It’s been five years since Evanescence has released their last album and four years since the band has gone on tour. Since that time, lead singer/pianist Amy Lee has done music for the 2014 film, War Story and released her own EP of covers. Around November 2015, Evanescence performed in the Japan iteration of Ozzfest and some wondered if the band would return for new music – perhaps, this was another one off performance.
Recently, there has been some signs of life in the Evanescence camp. Recruiting new rhythm guitarist Jen Majura and now lead guitarist Troy McLawhorn being a permanent fixture – there’s a future ahead. The night at the Wellmont Theater was mostly filled with older fans who could recall the 17 million copies sold debut album, Fallen which set Evanescence in the middle of hard rock music intertwined with moody piano and classical aesthetics.
There was no rust as the band entered into the first song, “Everybody’s Fool”. The instrumentation was tight, which seemed to fuel Lee’s energetic movement throughout the song. Despite the hair flips, Lee never missed a beat. Back in 2012, during the Carnival of Madness tour, I had noted that Lee was one of the best vocalists I have heard live and after some time has passed, that same notion holds true. Drummer Will Hunt’s ferocious take behind the drum kit kept the upbeat pulse going for the duration of the night.
The entire set list served as a huge snapshot – well balanced between hard rock numbers such as “What You Want” and “The Other Side” and ballads such as “Lithum” and “Breathe No More”. The beginning of the show tended to have the heavier numbers and eased into the material where the band congregated around Lee’s grand piano. There is still a haunting and beautiful quality to “My Immortal” ten plus years later. Alas, there was also an appearance of a new song, “Take Cover”, a percussion heavy, thriving number that may give us a glimpse into the future of Evanescence.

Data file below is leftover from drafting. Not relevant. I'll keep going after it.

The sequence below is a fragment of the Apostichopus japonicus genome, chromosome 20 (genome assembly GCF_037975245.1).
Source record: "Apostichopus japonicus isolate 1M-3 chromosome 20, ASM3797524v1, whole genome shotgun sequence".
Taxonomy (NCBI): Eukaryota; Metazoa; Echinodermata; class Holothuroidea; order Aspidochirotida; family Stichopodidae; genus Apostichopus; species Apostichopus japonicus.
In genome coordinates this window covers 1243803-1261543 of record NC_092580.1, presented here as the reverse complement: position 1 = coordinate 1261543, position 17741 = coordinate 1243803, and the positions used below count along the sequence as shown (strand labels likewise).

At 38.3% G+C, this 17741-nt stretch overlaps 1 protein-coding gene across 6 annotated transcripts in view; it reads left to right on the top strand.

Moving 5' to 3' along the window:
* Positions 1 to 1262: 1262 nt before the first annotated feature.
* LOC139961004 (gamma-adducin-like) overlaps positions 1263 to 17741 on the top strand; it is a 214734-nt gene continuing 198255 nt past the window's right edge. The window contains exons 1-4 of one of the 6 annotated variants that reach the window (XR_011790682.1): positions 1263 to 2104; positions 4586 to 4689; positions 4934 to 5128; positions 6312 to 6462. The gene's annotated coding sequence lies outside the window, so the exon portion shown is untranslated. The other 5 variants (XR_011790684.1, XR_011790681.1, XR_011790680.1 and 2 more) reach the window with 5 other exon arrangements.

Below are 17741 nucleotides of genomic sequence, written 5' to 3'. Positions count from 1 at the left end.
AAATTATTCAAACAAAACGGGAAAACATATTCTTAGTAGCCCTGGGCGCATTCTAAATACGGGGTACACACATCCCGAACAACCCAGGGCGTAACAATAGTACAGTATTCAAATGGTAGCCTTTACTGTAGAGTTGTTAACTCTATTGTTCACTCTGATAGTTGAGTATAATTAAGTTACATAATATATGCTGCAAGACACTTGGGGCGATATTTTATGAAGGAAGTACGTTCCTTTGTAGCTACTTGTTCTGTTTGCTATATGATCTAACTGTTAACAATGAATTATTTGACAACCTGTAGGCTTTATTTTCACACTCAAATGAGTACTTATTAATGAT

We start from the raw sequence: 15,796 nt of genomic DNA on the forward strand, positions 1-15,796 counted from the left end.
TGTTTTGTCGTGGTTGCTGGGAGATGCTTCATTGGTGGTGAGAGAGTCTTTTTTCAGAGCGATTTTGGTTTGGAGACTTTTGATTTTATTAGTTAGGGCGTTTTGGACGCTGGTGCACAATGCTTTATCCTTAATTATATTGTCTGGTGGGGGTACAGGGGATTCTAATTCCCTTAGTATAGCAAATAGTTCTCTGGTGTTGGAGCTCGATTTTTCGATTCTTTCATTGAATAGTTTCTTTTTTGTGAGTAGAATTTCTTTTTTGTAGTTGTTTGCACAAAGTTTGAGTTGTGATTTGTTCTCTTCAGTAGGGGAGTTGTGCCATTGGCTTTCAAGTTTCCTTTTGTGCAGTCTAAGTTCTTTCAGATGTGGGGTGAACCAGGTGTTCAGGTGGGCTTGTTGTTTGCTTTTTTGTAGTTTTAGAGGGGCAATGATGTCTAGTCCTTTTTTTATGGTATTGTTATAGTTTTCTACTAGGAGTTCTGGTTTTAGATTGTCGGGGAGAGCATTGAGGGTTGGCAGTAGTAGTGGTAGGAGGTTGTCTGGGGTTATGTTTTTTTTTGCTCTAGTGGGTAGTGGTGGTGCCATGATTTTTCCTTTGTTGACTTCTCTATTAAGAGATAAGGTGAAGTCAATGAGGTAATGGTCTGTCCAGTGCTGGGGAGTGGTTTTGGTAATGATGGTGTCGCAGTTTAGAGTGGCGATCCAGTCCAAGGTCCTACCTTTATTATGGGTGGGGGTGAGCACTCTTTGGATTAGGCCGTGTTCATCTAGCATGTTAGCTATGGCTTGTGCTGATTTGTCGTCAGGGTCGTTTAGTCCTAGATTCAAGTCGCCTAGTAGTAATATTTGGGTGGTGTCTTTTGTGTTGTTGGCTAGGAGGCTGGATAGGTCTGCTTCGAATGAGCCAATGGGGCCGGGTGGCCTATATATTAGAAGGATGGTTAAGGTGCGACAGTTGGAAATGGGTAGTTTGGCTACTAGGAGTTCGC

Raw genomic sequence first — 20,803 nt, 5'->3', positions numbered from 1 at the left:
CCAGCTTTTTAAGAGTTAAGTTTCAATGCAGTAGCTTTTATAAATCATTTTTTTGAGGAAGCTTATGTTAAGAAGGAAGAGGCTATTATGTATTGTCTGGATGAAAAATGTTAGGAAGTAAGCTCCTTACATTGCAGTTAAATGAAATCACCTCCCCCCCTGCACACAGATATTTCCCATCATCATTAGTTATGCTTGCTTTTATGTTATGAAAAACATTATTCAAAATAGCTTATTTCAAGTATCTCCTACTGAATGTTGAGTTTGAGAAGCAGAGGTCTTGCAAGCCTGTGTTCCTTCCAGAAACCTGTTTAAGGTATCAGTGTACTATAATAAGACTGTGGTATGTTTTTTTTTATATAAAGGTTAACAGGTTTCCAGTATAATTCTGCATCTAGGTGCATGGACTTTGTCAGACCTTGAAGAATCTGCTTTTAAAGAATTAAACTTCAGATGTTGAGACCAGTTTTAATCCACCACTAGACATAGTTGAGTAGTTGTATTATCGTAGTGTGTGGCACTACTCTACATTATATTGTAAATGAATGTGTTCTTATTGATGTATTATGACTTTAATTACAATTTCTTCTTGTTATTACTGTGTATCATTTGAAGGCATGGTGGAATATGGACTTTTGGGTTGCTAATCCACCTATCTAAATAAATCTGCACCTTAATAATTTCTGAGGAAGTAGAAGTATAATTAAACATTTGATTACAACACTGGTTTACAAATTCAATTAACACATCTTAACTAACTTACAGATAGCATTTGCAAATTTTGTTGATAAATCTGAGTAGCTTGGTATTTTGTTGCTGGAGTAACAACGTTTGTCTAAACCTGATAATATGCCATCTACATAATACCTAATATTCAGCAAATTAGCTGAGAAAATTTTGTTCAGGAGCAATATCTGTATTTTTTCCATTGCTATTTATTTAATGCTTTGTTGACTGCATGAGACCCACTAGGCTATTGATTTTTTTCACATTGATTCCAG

Familiar songs like “Call Me When Your Sober” and “Bring Me To Life” ended the show, but the band pulled out a wild card and did their own spin of Michael Jackson’s “Dirty Diana”. Given the short time it was announced and how quickly the show sold out, the deeply emotional songs of Evanescence still resonate even past the point of when some of their contemporaries would have foreseen. Coming off their their self-titled album which combined all the things that made the band great, one may be interested to see where the band can go now given the landscape of rock music.